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  • Writer's pictureDavid Manion

FDIC Accused Of Blocking Crypto Companies’ Access To Banks

Whistleblowers in Senator Pat Toomey’s office have accused the Federal Deposit Insurance Corporation (FDIC) of stifling banks in their efforts to expand on crypto work.

Federal regulators may have taken a step too far in their efforts to stop banks from working with cryptocurrency companies according to Republican Senator Pat Toomey. In a letter addressed to the Acting Chairman of the FDIC Martin Gruenberg, whistleblowers in Senator Toomey’s office have come forward to say that the FDIC “may be improperly taking action to deter banks from doing business with lawful cryptocurrency-related (crypto-related) companies.”

The FDIC is one of the most important banking regulators in the U.S. and ensures retail customer deposits and supervises banks to establish their safety. According to the letter, the FDIC has asked member banks “requesting that they refrain from expanding relationships with crypto-related companies, without providing any legal basis for doing so.” The letter asks Gruenberg to account for these actions and to turn over documentation relating to the FDIC’s work with cryptocurrencies.

The FDIC sent a letter in April directing all insured banks that do business, or are looking to do business with crypto firms to inform the agency of their actions. The regulator expressed concern “that crypto assets and crypto-related activities are rapidly evolving, and risks of this area are not well understood given the limited experience with these new activities.”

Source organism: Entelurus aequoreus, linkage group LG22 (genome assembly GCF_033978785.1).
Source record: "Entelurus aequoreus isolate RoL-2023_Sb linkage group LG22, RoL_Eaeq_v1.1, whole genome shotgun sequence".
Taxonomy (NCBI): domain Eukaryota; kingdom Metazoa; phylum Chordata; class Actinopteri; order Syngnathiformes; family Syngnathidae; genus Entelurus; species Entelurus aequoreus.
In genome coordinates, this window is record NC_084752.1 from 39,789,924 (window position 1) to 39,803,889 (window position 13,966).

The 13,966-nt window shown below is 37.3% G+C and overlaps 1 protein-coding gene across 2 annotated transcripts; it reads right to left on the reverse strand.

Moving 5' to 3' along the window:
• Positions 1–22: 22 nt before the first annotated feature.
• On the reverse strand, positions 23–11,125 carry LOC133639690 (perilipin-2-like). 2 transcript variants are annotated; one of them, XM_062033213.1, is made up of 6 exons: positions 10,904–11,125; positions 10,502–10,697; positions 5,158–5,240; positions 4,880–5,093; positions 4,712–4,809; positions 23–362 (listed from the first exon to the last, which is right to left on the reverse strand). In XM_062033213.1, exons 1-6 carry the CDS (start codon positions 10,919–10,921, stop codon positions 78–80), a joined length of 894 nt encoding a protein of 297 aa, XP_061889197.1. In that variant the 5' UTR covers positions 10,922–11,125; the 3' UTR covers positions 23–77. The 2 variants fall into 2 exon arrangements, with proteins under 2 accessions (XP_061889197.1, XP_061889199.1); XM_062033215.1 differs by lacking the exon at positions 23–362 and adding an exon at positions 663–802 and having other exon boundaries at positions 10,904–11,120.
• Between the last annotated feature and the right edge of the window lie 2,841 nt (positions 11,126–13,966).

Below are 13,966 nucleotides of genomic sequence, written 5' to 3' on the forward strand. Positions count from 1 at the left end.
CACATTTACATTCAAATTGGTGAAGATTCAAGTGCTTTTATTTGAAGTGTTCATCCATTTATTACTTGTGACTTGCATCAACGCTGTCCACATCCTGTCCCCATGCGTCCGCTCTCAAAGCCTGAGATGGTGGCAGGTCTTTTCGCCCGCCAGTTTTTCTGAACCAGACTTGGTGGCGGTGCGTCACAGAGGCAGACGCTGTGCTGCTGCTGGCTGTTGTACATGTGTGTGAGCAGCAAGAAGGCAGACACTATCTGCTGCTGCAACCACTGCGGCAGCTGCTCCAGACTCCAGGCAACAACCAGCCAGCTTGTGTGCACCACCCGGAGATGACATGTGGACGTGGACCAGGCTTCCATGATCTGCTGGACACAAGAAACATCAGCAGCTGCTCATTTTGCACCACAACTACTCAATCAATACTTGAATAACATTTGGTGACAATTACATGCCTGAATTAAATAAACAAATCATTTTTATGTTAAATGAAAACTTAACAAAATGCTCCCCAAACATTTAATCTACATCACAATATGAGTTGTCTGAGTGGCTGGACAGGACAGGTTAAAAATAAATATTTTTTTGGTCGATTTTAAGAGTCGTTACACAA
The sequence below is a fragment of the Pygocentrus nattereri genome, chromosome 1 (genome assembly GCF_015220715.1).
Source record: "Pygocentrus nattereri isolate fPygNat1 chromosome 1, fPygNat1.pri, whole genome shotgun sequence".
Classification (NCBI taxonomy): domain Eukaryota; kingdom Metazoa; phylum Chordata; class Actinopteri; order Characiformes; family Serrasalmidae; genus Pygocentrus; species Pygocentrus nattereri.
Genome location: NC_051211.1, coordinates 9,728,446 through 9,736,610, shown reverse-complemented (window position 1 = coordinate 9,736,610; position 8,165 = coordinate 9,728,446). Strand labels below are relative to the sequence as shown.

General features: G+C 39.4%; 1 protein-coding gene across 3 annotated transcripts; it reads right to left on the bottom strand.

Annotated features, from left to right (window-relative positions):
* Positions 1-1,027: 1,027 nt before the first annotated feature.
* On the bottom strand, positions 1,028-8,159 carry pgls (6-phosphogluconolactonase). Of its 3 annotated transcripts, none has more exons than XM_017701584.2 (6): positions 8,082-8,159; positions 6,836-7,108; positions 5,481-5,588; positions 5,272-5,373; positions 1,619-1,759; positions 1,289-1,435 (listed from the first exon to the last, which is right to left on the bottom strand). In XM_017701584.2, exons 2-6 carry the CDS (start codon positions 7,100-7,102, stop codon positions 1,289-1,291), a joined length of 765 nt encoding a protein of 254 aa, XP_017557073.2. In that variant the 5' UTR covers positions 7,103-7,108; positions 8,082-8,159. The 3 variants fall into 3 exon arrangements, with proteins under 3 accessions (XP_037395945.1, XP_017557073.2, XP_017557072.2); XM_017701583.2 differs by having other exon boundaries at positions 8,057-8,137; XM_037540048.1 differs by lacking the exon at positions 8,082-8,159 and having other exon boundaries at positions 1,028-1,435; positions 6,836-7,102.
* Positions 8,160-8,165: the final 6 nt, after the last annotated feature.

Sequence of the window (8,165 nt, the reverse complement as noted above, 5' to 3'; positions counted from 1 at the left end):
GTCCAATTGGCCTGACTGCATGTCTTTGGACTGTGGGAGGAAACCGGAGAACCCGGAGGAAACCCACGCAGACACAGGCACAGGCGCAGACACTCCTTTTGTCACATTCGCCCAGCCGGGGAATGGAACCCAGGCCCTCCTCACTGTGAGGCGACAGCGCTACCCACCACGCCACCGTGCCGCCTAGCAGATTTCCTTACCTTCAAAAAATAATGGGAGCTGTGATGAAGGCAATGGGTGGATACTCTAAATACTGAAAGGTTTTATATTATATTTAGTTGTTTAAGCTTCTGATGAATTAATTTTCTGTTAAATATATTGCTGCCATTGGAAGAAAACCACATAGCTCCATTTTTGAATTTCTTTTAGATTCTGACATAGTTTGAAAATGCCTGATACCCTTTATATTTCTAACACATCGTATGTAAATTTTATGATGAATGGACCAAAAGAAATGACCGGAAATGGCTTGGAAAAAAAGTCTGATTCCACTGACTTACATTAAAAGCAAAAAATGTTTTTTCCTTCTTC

Toomey says in the letter that one whistleblower reports that officials at the FDIF headquarters urged regional offices to downgrade their classification of one bank’s loan to a crypto firm. The letter continues to say that:

It is my understanding that it is highly atypical for FDIC headquarters personnel to be involved in reviewing an individual loan. If reports are true that there was nothing unusual about this loan (other than that it was to a crypto-related company) and that the loan amount was too small to affect the bank’s supervisory rating even if it had to write off the entire loan, this episode raises important questions.

Disclaimer: This article is provided for informational purposes only. It is not offered or intended to be used as legal, tax, investment, financial, or other advice.


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